Lockdown has made us all even more technology dependent than we already were. Most of our relationships happen over the phone, through a screen. Technology literally filters most of the things we do… both the useful and the useless ones. So as we reach what feels like an eternity inside our homes, have we come to the point in which the connectivity brought to us by technology has become our primary source of anxiety?
For example, is it only me or can you actually feel the weird emotional situations others are going through just through a simple text message? The thing about putting life on stand by is that everyone knows that you’re there, on the other end of some sort of connection. There are no excuses for not answering, none. It’s like as if we had broken the barriers of time and space even though we are physically so far apart. The thing is that sometimes, even when you’re locked up all by yourself, you just need to be alone. You don’t need to speak to anyone… you just need for it to be you and your thoughts for a while. So how did it happen that even if we are all locked up we all ended up being on top of each other all the time? How is it that we can all just get into each others’ businesses with so much ease? In times of corona virus… is technology a friend or a foe?
Don’t get me wrong, I am a strong user of technology. I am always connected to something, keeping up with messages and notifications, and I love the fact that sometimes you can resolve an incredible number of problems just with the help of a little device that you keep in your pocket. But is being hyper connected a good thing these days? Are we that afraid of being alone or of actually interacting with those that surround us? In the emotional roller coaster ride that this pandemic has been, I have found myself having mixed feelings about my phone and of what it has come to represent.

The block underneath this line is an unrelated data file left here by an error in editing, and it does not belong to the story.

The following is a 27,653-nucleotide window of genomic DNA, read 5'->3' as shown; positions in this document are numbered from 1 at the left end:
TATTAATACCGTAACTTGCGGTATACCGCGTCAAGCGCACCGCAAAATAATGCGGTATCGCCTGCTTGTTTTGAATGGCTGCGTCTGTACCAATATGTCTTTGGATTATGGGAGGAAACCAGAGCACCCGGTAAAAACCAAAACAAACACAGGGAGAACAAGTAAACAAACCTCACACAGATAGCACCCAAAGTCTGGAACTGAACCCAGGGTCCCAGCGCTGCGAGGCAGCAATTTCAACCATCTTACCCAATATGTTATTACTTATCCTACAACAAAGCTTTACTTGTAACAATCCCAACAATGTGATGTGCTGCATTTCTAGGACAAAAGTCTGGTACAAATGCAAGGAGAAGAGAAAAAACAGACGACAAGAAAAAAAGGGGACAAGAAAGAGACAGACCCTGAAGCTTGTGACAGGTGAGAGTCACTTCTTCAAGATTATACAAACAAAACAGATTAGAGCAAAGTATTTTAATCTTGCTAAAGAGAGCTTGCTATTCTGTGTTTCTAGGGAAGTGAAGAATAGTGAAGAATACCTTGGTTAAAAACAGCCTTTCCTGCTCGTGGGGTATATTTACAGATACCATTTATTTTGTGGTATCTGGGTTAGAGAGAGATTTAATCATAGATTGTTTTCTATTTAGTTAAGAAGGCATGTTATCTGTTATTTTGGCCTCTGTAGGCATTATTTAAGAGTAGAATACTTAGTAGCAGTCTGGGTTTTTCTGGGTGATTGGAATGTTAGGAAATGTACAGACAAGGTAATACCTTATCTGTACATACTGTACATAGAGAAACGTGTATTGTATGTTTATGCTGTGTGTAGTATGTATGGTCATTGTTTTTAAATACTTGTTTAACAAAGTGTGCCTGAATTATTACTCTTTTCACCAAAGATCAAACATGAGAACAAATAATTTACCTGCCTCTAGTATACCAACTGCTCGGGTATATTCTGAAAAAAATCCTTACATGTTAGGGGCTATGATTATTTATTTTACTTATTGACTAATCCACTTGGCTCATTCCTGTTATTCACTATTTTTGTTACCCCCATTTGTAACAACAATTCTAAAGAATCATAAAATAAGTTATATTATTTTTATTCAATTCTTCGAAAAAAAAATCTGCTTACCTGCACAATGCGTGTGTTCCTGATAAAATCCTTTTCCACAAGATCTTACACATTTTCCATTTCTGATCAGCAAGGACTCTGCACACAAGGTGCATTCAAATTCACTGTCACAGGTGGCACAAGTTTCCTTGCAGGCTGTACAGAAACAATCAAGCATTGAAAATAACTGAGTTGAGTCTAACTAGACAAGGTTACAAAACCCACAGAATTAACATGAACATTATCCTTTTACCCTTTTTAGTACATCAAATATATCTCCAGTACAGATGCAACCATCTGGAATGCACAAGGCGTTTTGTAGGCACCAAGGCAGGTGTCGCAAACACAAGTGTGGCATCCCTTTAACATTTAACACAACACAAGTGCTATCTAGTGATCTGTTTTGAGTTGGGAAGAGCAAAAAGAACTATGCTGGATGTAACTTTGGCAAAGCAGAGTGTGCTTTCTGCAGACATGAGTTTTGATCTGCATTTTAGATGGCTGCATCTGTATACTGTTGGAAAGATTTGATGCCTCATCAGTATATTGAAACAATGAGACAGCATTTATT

The day that we were locked down, I decided that I wouldn’t be taking my phone outside anymore. This decision was mainly made for hygienic purposes… if I didn’t have my phone in my pocket, I wouldn’t touch it with my potentially contaminated hands (yes, I am paranoid). As time passes, I have found myself being more and more grateful of the time I spend far from reactions on Instagram and the ever more traumatising tweets. In my case, the differences in content and rhetoric between my Twitter and Instagram feeds are so intense that they could make anyone crazy. While my Instagram is all about quarantine cooks, messages of hope and live yoga sessions, my Twitter feed concentrates on social and political injustices. It’s like a fight between the dream world that I want to be living in, one where the outcomes of the pandemic are the road to a better life for all, and a reality so cruel that I’d rather stay locked up and safe inside my apartment. My short walks around the neighborhood and my weekly trips to the supermarket offer me a time lapse where I am away from all that craziness, but when I get home I can’t avoid getting this urge, this need to see what’s going on, this need to be in touch.
Call me crazy, but sometimes I feel like it’s tiring, even overwhelming. I am forever grateful of the wonderful service and proximity it provides (especially with all my loved ones that live far away), but sometimes I just wish we lived in simpler times where phones didn’t consume so much of our day. For now, I will just resign to turning off my phone from time to time, trying to let go and hoping that this will teach me a durable lesson on my relationship with my phone.